Our guest blogger, Tamara Warta, lives with her husband in Sacramento where she works as a writer and a director of a Christian dance company. Her work can be seen in several publications and websites such as skincare-news.com, limestart.com, and lovetoknow.com. She wanted to share international invention stories with the readers of InventorSpot.com
Here's her article:
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The world has progressed by leaps and bounds in its amount of resources and solutions for the hearing impaired in today's society. However, some aspects of life still aren't simple for those who are deaf. A simple social activity such as going to a movie is something most of us take advantage of. However, for the hearing impaired there has never been an adequate system of closed captioning for movie theatres, excluding this section of the population from participating in everything from the visual arts to pop culture conversations in the break room.
A new hope for the hearing impaired is now coming onto the market thanks to the researchers over at University Carlos III in Madrid, Spain. They recently revealed their updated solution to the cinematic closed captioning issue with a small subtitle screen mounted onto a pair of glasses.
With a three hour battery life and the ability to read from a distance up to 160 feet. While the clip-on attachment isn't the most attractive product available, this invention just may open up a whole new world for the hearing impaired.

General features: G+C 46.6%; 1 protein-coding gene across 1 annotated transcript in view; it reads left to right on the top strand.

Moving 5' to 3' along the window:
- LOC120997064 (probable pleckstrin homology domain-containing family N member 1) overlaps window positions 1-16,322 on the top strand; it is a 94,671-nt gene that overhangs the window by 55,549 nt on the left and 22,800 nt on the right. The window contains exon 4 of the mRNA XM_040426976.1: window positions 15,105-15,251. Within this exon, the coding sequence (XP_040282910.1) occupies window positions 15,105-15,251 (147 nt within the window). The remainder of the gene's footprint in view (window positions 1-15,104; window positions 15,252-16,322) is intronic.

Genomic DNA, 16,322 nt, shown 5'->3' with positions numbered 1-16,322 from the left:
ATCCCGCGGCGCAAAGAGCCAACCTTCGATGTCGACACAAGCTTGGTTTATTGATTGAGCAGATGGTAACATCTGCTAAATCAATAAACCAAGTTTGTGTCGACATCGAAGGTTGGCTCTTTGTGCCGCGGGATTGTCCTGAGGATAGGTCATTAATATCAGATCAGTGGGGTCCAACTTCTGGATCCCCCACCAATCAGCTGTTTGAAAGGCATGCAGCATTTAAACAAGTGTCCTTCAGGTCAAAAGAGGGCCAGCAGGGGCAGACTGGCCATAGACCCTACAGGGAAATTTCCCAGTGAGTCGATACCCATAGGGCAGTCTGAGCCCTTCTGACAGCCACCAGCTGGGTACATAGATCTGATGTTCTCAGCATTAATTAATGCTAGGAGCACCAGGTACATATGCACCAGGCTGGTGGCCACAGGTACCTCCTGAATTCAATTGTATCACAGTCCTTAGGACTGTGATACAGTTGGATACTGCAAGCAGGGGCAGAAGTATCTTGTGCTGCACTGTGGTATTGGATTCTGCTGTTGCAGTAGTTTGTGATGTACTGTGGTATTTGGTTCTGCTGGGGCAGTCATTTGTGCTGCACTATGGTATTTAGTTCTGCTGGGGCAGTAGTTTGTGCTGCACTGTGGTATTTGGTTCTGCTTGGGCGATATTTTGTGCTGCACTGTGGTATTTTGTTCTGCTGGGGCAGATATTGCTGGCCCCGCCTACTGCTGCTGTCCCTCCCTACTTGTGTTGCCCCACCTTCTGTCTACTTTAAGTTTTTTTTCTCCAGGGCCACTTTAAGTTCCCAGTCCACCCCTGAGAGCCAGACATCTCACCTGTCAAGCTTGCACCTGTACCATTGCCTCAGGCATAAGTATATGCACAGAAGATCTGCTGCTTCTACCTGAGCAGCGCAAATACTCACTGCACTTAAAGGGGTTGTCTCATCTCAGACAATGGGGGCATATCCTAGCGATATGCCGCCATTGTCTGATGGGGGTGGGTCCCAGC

Outside of that niche market, these new subtitle glasses are popular with foreign film lovers the world over.
From American movie theaters to special summer showings in European parks, a large percentage of moviegoers have an appreciation for foreign films.
But what happens when a tall person parks it in the seat in front of you, or a not so trendy high hairdo gets in your way? With subtitle glasses, you don't have to strain your body or your frustrations in order to see the words on the big screen. Instead you can sit back and relax with your own personal receiver that picks up the subtitle signal in the theater, causing the words to display right in front of you.
This new version of subtitle glasses, though not yet widely known outside of the Madrid study, is sure to quickly take the world by storm..